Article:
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Volume :8 Issue : 30 1982      Add To Cart                                                                    Download

TEACHERS JOB SATISFACTION IN QATAR

Auther : By: Dr. soliman El-Khodary El-Sheikh, and Dr. Mohamad A. Salama

The present study was conducted to explore teachers’ job satisfaction in Qatar, and their attitudes towards certain aspects of teaching as a profession. The aspects, towards which attitudes were examined, were school administration, promotion opportunities, salary, social status, conditions of work and relations with students and colleagues.

The selected sample consisted of 240 teachers from both sexes (120 males and 120 females). Subjects were randomly chosen from elementary, preparatory and secondary school teachers (80 subjects from each level).

Information was collected through a specially developed scale. The scale consisted of 64 Likert-type items and three multiple choice questions. It gives even sub-scores: one for overall job satisfaction and one for each of the above mentioned aspects of the profession. Percentages, analysis of variance and t-test were used in analyzing data.

The main results of this study can be summarized as follow:

  • Most subjects expressed satisfaction with their jobs. No significant differences were found either between the two sexes or between different school levels.

  • Most respondents expressed positive attitudes towards school administration. No significant differences were found between subgroups.

  • Most of the teachers were not satisfied with promotion opportunities.

  • Attitudes of most teachers towards salary and material incentives guaranteed by profession were negative. No significant differences between subgroups were found.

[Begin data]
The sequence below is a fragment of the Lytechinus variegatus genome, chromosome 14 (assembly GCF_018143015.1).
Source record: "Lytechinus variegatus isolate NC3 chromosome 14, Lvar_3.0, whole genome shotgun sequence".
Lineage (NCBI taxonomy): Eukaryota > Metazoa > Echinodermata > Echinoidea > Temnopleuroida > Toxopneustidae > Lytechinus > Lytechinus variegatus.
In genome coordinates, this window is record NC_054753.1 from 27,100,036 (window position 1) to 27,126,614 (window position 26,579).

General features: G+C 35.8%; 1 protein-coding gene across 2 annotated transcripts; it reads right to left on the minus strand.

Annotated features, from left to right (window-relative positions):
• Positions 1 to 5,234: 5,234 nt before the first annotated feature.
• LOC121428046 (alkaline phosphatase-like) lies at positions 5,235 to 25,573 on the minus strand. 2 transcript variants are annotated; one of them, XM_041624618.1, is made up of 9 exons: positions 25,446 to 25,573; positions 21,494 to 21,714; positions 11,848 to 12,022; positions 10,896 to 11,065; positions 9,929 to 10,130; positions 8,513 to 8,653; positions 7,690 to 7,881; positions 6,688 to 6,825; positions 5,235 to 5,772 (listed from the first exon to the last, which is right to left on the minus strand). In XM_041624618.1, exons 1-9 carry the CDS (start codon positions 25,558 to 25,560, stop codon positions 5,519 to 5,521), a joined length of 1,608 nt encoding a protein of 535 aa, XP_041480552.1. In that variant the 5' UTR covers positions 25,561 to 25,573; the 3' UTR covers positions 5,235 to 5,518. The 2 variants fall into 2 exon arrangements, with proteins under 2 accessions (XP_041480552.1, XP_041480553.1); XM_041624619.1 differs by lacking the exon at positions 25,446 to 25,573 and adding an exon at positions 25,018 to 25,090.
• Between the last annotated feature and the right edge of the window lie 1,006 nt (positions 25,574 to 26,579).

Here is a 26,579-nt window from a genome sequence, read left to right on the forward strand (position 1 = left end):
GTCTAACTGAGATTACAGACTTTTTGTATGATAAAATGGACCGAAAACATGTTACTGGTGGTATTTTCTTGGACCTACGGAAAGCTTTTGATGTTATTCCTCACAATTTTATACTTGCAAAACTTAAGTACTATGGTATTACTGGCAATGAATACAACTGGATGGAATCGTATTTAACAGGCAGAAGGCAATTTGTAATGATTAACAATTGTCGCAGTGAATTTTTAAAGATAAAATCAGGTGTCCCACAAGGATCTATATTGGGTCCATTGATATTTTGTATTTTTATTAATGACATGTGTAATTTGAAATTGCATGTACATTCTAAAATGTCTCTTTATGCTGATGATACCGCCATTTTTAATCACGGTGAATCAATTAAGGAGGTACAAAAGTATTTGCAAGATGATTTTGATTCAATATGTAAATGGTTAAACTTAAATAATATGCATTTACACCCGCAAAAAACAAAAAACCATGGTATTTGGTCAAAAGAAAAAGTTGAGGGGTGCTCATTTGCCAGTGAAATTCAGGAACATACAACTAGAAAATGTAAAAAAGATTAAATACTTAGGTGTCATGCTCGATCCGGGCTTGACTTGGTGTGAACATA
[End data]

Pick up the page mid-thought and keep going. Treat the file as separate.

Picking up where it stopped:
• In general, attitudes towards social status of the profession were negative. However, females were more positive towards social status than males.

  • Most teachers expressed negative attitudes towards work conditions in school. Some differences were found between the two sexes: females were more negative than males. Secondary school teachers were less negative than others.

  • Subjects expressed their satisfaction with human relations in schools. No significant differences were found between sub-groups.

  • Some significant correlations were found between overall job satisfaction and attitudes towards school administration, promotion opportunities, and conditions of work and social status of the profession.

  • Factors, perceived by subjects as sources of job satisfaction, were social status, salary, human relations and the role played by profession in social development.

  • Subjects expressed some personal problems such as fatigue, depression, anxiety and lack of incentives.

N.B. The results of this paper were discussed in the light of the prevailing social and professional conditions in Qatar.

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May 18, 2017

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